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My Three Encounters With Jean-Claude Van Damme

Over the course of my life, I’ve met a lot of celebrities. If I’m lucky, they’re cool. If I’m really lucky, I get a good story out of them. As to just how lucky I got with Van Damme, read on and find out for yourself!

I’d originally met JCVD at the San Diego Comic Con back in 1994. At the time, Elfquest was under option by Pressman’s company and the groups were all mixed together a bit on the con floor. My buddy, Barry Blair, and I were introduced to Van Damme by one of the producers. It was a brief meeting – Barry and JCVD didn’t get along and, at one point, I thought there might be an altercation. We left to sketch for a line of fans and, I believe, Jean-Claude went off to do his own lines.

Fast forward 10 years. I had been working at Shoreline Entertainment for a couple of years and one of its directors, an Englishman named Andy Prendergast, came up and asked if I wanted to go with him to meet Van Damme. Andy was a producer for Rebellion, the owners of 2000AD. JCVD wanted to play a character called “Rogue Trooper” and Andy wanted an American who was familiar with comics. I fit the bill in spades.

Being the ridiculous kind of guy he was, Andy picked me up in the smallest Miata I’ve ever seen…something which wouldn’t be an issue now. At the time, though, I was topping the scale at just about 460 pounds. Buttering myself up, I squeezed into his car and we were off.

The Van Damme I encountered had been having a ton of difficulties getting hired because of his behavior. Jean Claude was actively trying to clean himself up. As we talked, Van-Dammage kept reassuring us of his sobriety and how he was being a “good boy” now. To accentuate this, he would pull his shirt up to show off his abs and chest. In his defense, the guy looked great for someone his age. In my defense, I really didn’t need to see it as an unaffiliated third party.

All-in-all, it was a good meeting. I hung out with a guy whose films I loved – his mullet in HARD TARGET was a thing of beauty. I talked about comics. And I was able to stare at the cheese-grater like stomach of another man. I count that as a win any day of the week.

The final encounter came a couple of weeks later. I received a call from the Van-Dammage. In his definitive French accent I heard “Mat, you worked with us on Time Cop, yes?” I confirmed. “And you do storyboards.” It was a statement, not a question, but I confirmed again. He then requested I come out to his home that Saturday to help put together a film pitch. He and Ken Shamrock (I believe) were going to choreograph something and he wanted someone with martial arts and storyboarding experience to come run video. He also really wanted me to draw something so it “looked like anime.”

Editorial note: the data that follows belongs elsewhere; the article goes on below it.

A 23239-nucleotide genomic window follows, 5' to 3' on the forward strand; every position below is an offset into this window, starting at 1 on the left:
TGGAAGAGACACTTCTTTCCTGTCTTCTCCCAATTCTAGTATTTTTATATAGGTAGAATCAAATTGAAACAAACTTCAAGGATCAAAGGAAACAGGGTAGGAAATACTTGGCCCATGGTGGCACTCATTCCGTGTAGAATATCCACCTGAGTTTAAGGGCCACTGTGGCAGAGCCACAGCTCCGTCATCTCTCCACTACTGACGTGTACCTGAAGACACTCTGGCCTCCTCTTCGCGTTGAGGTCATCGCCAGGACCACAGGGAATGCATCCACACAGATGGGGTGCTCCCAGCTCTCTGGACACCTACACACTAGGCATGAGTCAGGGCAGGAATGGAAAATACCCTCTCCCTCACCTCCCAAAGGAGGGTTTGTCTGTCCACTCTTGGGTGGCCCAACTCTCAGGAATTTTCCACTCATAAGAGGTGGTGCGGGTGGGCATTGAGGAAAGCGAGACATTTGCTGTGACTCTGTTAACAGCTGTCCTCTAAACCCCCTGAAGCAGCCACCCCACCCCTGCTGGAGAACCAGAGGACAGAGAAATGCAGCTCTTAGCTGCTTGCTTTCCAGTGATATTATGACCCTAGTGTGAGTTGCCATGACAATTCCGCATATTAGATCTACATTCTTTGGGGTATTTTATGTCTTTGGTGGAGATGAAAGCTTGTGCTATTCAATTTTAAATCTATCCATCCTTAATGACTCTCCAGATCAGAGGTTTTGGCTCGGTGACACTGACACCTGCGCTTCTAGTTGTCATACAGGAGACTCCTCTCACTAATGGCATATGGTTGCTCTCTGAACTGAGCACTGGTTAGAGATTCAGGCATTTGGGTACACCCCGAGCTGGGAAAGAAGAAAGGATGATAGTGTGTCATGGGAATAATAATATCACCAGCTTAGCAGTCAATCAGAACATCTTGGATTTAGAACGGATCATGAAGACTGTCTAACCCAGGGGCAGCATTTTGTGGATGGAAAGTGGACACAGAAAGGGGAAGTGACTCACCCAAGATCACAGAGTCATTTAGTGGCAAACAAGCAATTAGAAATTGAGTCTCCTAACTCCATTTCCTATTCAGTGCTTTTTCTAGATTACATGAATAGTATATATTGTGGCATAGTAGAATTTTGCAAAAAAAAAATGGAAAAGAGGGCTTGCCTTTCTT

I agreed.

I arrive out at Van Damme’s house and am promptly told Shamrock isn’t going to be there. JCVD still wants to go ahead. He says “Mat, you used to do martial arts…you can fill in.” I remind the man that I had a Ni-Dan in Aikido when I was younger, but that I was almost 500 pounds and hadn’t worked out in ever.

Van Damme grabs my tripod and camera, sets it up and says something that still haunts me to this day. “You’ll be fine. Just stay on your mark.”

If aren’t familiar, in movies a “mark” is usually a little X made from tape and placed on the floor. It gives an actor a precise spot to stay – it helps make sure you’re EXACTLY where you are supposed to be for filming, for the other actors, and, in the case of a stunt, to guarantee you don’t get hurt.

He’s going to throw a kick and I’ll stumble back. Sounds easy. He does a test to show me where the kick will go and to make sure the camera won’t see the six inches or so it will be missing me by.

Cool. We got this. Camera is rolling. JCVD is in his spot. I’m standing on my mark.

I’m going to highlight that statement. I am standing on my mark. This is important to remember and acknowledge.

Scene one, take one. I’m standing there…on my mark…Van Damme jumps in the area and spins – he’s like a ballerina. Graceful and elegant in the air. He chambers and blasts out one of the most beautiful kicks I’ve ever seen…right into the center of my chest.

I feel a crack and, as every ounce of wind is expelled from my body, I drop to the ground…landing ON MY MARK.

Annoyed, Van Damme strides over and begins to yell at me, as I begin to weep and wheeze uncontrollably, STILL ON MY MARK! The master of the splits screams “You missed your mark! This is why I don’t work with amateurs! Stay on your mark!”

I attempt to scream back, but only a choked off whisper comes out. “I’m on my God-Damned MARK, you bastard!”

The entire project ended there as his assistant/manager told me to leave. I wound up at the ER with a cracked sternum and two fractured ribs. I have no idea if anything ever happened with JCVD’s pitch because he never again answered my calls. I do know that the Rogue Trooper film fell through – you can read about my time on an aborted Judge Dredd film HERE – which is for the best, because I’m not sure anyone will ever be ready for a shirtless, blue-painted Van Damme wearing a giant mushroom helmet.

-Mat “Still On His Mark” Nastos

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Mat Nastos
TV, Film, comic book, fantasy & steampunk writer/director, known best for bad horror movies about giant scorpions, killer pigs & dinosaurs in the sewers. You can find his work on Smashwords or at his Amazon Author Page.

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